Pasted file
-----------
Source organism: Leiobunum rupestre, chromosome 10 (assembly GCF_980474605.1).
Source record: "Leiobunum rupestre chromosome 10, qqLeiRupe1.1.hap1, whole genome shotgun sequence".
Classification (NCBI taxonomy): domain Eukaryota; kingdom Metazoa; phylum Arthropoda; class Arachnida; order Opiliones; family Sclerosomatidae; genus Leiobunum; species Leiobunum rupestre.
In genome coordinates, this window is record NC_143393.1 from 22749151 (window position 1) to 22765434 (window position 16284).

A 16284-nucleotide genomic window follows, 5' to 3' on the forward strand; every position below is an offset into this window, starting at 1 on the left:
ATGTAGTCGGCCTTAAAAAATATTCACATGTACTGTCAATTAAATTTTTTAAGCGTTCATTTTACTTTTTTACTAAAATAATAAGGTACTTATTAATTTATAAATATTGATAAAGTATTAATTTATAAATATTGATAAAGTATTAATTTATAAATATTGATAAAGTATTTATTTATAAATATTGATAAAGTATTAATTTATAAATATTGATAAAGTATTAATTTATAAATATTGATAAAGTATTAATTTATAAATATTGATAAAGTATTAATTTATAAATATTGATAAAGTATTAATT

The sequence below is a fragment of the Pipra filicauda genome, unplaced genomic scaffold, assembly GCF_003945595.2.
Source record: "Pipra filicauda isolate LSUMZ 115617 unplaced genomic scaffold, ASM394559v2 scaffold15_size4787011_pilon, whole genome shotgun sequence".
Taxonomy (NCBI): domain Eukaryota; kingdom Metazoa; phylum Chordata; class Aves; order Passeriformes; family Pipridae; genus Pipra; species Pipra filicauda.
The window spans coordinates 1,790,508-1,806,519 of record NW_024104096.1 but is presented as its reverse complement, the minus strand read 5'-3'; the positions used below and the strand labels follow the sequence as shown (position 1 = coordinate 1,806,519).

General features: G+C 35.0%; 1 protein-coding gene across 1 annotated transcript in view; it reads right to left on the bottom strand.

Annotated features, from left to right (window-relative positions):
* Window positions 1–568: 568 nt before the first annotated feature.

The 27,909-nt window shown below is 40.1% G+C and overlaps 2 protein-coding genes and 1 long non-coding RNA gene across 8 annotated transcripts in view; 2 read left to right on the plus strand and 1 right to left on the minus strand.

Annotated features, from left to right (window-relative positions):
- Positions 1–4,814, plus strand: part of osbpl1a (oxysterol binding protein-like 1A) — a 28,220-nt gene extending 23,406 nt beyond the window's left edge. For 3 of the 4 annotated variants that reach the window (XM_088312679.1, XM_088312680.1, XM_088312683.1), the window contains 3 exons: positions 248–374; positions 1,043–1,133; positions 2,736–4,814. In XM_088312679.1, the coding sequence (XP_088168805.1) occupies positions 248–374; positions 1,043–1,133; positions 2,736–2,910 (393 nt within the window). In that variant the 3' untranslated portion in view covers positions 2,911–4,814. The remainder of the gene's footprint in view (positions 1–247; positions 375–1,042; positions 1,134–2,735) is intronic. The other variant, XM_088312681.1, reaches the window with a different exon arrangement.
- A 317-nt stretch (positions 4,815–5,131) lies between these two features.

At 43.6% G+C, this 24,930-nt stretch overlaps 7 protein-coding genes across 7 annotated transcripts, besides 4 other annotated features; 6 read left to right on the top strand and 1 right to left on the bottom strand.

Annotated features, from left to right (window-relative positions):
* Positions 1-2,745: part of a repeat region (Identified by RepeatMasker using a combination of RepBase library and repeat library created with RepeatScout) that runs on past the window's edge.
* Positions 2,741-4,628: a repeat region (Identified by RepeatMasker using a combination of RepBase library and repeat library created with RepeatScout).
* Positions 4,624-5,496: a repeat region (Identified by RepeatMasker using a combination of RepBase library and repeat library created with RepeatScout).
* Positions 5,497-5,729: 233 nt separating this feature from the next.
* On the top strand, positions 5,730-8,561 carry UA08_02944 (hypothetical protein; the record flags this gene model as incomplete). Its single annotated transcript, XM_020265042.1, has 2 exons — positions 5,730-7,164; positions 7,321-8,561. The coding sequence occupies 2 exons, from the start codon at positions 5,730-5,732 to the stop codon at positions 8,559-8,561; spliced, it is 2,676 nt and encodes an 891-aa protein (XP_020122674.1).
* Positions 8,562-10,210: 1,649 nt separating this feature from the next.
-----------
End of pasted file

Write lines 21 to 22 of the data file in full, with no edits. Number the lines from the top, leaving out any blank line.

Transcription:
* Positions 2,741-4,628: a repeat region (Identified by RepeatMasker using a combination of RepBase library and repeat library created with RepeatScout).
* Positions 4,624-5,496: a repeat region (Identified by RepeatMasker using a combination of RepBase library and repeat library created with RepeatScout).